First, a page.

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Gilead Hikes Prices on Older HIV Meds

Marketing strategy angers activists

Raising prices on older medications to steer patients toward newer ones is a common pharma tactic––and Gilead Sciences is now using it to bolster the launch of a new generation of human immunodeficiency virus (HIV) drugs, according to a report from FiercePharma. Gilead has hiked the prices on a range of older meds by 7% to 10%. These increases follow the company’s annual price jumps, which went into effect in January.

Stribild (elvitegravir, cobicistat, emtricitabine, tenofovir disoproxil fumarate), the much-anticipated four-in-one pill launched four years ago, saw a 7% boost in its wholesale acquisition cost (WAC), as did Complera (emtricitabine, rilpivirine, tenofovir disoproxil fumarate), another top seller for Gilead. With the new hikes, the WACs for Stribild and Complera are now $2,890 and $2,508 a month, respectively, making them more expensive than Gilead’s new HIV drugs. Complera now sells for more than Odefsey (emtricitabine, rilpivirine, and tenofovir alafenamide), a follow-up pill, and Stribild costs more than its successor, Genvoya (elvitegravir, cobicistat, emtricitabine, and tenofovir alafenamide). Both of the new combination pills are designed to reduce the originals’ adverse effects by substituting tenofovir alafenamide (TAF) for a previous version of that drug, tenofovir disoproxil fumarate (TDF).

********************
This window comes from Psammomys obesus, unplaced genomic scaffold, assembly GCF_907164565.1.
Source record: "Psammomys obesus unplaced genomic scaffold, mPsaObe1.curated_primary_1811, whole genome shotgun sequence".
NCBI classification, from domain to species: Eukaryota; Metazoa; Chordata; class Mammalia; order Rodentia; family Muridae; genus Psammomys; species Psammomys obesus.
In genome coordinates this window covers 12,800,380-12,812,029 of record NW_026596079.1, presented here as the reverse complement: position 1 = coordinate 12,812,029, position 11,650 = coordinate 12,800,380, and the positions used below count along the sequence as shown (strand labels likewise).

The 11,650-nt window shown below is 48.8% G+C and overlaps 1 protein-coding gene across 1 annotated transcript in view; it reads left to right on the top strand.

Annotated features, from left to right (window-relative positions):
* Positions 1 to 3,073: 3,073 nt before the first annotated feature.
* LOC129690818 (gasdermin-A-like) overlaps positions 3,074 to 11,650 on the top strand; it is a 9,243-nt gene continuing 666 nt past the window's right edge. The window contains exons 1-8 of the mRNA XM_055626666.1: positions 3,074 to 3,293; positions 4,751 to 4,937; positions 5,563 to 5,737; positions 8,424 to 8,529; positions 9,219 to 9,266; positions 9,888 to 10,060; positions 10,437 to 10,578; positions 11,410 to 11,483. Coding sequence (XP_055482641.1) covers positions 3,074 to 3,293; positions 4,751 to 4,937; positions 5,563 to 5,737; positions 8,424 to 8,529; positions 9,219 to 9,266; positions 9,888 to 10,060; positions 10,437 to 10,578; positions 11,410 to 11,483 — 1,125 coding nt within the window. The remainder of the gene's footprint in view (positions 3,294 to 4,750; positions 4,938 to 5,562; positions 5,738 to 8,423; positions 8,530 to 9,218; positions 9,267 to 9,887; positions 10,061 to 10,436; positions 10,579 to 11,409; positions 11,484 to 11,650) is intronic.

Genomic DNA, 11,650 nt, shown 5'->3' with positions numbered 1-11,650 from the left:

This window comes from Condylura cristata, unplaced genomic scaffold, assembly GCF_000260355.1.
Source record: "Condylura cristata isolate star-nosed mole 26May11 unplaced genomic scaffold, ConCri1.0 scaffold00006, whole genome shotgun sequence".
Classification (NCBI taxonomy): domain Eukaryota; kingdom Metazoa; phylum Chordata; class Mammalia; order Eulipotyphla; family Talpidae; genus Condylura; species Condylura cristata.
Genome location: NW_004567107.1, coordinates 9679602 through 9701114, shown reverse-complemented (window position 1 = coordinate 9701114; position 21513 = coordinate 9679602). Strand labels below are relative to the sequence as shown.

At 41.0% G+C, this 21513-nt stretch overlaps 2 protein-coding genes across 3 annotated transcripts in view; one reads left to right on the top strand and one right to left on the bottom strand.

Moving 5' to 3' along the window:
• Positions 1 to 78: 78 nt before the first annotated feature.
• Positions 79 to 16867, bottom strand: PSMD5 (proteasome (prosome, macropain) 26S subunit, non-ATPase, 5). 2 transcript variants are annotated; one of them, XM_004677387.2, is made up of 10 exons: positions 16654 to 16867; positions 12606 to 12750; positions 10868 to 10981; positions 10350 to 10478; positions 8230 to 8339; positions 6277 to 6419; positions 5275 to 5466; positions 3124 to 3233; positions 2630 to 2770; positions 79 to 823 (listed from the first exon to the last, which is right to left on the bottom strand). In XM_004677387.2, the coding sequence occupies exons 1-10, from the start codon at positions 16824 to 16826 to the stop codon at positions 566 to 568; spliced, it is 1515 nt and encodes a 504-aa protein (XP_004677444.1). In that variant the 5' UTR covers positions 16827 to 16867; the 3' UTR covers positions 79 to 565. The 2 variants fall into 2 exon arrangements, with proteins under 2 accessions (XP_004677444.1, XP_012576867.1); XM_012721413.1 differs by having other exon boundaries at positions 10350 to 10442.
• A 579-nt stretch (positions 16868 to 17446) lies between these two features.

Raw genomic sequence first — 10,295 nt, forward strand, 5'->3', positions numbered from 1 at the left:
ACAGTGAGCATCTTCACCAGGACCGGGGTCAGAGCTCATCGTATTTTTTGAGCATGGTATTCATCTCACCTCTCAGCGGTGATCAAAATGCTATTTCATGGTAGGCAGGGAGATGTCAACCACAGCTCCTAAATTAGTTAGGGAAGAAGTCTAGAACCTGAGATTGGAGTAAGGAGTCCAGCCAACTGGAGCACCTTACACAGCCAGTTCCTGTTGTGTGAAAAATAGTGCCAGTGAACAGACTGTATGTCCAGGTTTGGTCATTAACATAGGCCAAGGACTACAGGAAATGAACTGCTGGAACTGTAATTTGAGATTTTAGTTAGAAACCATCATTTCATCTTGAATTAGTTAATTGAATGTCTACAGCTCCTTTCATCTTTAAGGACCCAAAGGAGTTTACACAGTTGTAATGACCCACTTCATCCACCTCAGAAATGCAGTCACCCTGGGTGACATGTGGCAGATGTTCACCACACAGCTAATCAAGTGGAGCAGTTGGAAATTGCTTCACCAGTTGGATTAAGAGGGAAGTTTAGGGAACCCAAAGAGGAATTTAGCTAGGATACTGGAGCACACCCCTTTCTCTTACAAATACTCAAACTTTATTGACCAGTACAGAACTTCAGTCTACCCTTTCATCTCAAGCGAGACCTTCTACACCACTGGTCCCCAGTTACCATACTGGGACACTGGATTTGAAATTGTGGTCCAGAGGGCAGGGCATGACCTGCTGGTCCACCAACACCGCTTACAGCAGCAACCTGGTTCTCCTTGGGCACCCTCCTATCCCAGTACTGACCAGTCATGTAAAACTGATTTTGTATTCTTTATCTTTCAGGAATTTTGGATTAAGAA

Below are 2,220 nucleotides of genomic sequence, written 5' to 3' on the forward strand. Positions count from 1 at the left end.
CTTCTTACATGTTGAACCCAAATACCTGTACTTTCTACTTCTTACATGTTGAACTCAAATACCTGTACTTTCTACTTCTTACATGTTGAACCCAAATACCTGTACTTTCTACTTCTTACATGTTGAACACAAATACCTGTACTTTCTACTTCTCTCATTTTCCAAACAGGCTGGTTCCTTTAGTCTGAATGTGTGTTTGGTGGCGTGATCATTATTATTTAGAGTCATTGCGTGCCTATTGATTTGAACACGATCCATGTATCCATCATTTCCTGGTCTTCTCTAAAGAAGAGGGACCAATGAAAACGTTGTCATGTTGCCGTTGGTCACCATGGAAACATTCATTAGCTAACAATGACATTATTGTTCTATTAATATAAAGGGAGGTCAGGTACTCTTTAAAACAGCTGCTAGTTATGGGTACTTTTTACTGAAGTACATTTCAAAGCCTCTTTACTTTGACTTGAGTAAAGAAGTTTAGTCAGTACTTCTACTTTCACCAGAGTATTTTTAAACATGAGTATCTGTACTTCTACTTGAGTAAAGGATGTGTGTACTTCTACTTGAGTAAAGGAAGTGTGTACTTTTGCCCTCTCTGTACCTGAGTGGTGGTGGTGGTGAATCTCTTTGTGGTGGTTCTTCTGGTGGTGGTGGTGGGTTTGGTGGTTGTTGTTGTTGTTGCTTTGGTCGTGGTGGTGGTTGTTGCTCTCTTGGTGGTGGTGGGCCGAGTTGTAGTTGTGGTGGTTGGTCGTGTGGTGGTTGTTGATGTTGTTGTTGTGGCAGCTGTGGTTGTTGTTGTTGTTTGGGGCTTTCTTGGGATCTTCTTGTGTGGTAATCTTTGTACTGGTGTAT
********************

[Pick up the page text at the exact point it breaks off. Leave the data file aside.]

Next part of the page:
“We suspect that these increases were taken on the TDF-based regimens to help accelerate the switch from TDF to TAF in advance of TDF patent expirations beginning in 2018,” analysts at Cowen & Co. said in an investor note.

Gilead has been a popular target for AIDS activists, who protested the costs of the company’s earlier HIV meds with sit-ins and other events. Recently, the Los Angeles-based AIDS Healthcare Foundation (AHF) launched a “Gilead Greed Kills!” campaign with a protest at the Goldman Sachs Healthcare Conference. The AHF sued Gilead earlier this year, claiming that the company delayed its TAF development in “a calculated, anticompetitive manner” to prevent generics-makers from grabbing market share when the TDF meds go off patent. Since then, the AHF has asked lawmakers and the FDA to investigate the company for patent manipulation and antitrust violations.

Gilead famously found itself in hot water when it put a $1,000-per-day price tag on its debut hepatitis C pill Sovaldi (sofosbuvir)––$84,000 per treatment course––and charged $94,500 for its follow-up combo, Harvoni (ledipasvir/sofosbuvir). According to FiercePharma, the company quickly reaped billions in sales from both drugs, while many patients couldn’t afford treatment because their insurers refused to cover the pricey medications. Sovaldi and Harvoni were credited with the fastest drug launches ever, earning a combined $19 billion in 2015.

Source: FiercePharma; July 6, 2016.

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